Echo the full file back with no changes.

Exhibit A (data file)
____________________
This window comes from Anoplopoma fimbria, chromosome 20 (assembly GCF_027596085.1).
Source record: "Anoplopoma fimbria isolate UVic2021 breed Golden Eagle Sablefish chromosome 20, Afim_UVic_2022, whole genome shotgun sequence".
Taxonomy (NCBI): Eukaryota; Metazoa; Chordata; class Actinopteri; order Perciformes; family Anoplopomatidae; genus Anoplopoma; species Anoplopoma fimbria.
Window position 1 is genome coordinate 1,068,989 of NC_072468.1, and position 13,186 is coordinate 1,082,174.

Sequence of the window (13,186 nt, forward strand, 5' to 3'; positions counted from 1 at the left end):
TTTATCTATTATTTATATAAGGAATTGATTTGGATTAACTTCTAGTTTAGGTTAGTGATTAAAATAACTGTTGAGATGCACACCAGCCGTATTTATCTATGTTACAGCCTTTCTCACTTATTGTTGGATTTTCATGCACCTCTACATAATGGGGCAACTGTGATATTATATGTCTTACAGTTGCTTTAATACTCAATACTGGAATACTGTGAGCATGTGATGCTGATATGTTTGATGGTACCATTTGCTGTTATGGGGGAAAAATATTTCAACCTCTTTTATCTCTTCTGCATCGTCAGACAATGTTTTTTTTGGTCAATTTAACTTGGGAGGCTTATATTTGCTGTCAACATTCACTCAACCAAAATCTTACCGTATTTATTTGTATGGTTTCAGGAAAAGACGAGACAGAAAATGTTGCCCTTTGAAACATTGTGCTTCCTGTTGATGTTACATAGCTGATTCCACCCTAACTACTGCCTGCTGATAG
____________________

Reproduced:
This window comes from Anoplopoma fimbria, chromosome 20 (assembly GCF_027596085.1).
Source record: "Anoplopoma fimbria isolate UVic2021 breed Golden Eagle Sablefish chromosome 20, Afim_UVic_2022, whole genome shotgun sequence".
Taxonomy (NCBI): Eukaryota; Metazoa; Chordata; class Actinopteri; order Perciformes; family Anoplopomatidae; genus Anoplopoma; species Anoplopoma fimbria.
Window position 1 is genome coordinate 1,068,989 of NC_072468.1, and position 13,186 is coordinate 1,082,174.

Sequence of the window (13,186 nt, forward strand, 5' to 3'; positions counted from 1 at the left end):
TTTATCTATTATTTATATAAGGAATTGATTTGGATTAACTTCTAGTTTAGGTTAGTGATTAAAATAACTGTTGAGATGCACACCAGCCGTATTTATCTATGTTACAGCCTTTCTCACTTATTGTTGGATTTTCATGCACCTCTACATAATGGGGCAACTGTGATATTATATGTCTTACAGTTGCTTTAATACTCAATACTGGAATACTGTGAGCATGTGATGCTGATATGTTTGATGGTACCATTTGCTGTTATGGGGGAAAAATATTTCAACCTCTTTTATCTCTTCTGCATCGTCAGACAATGTTTTTTTTGGTCAATTTAACTTGGGAGGCTTATATTTGCTGTCAACATTCACTCAACCAAAATCTTACCGTATTTATTTGTATGGTTTCAGGAAAAGACGAGACAGAAAATGTTGCCCTTTGAAACATTGTGCTTCCTGTTGATGTTACATAGCTGATTCCACCCTAACTACTGCCTGCTGATAG